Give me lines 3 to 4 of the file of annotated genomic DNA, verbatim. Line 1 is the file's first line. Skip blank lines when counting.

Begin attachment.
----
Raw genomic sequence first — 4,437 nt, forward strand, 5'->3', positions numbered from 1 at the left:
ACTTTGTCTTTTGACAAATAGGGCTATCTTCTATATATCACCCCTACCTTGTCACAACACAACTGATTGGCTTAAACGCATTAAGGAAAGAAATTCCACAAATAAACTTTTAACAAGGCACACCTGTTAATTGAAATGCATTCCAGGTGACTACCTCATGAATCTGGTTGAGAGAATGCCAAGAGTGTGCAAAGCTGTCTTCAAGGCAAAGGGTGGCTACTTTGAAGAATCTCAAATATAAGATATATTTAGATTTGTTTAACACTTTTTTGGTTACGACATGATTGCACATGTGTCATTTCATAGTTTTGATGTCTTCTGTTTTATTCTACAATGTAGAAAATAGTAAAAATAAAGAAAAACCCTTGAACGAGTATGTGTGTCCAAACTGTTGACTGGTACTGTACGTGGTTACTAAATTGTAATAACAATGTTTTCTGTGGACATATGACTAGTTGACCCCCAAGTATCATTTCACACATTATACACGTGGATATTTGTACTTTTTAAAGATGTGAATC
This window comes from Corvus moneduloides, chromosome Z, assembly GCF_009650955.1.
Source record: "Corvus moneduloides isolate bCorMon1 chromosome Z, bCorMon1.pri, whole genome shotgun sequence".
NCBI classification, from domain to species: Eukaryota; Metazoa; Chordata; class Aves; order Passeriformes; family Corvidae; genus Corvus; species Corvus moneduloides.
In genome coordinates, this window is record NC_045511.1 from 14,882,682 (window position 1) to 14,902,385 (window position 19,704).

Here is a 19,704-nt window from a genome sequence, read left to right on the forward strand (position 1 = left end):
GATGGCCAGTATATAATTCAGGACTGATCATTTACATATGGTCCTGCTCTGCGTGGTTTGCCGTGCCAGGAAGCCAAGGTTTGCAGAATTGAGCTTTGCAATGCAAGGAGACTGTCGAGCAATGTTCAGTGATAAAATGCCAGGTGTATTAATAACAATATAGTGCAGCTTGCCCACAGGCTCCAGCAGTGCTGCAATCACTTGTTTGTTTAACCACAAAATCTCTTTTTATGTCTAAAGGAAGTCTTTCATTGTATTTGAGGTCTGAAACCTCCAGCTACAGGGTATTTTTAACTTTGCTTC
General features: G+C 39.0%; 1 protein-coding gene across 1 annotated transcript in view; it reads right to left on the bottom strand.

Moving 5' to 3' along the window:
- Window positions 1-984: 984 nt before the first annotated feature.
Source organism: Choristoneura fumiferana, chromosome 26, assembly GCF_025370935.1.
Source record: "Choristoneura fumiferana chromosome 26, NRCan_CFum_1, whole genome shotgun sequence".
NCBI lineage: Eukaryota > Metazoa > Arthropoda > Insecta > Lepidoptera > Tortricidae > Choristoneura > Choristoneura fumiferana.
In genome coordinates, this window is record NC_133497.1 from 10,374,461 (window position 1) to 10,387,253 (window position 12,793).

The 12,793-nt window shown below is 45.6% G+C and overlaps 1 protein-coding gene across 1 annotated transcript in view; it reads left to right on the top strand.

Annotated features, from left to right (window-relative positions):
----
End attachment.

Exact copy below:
This window comes from Corvus moneduloides, chromosome Z, assembly GCF_009650955.1.
Source record: "Corvus moneduloides isolate bCorMon1 chromosome Z, bCorMon1.pri, whole genome shotgun sequence".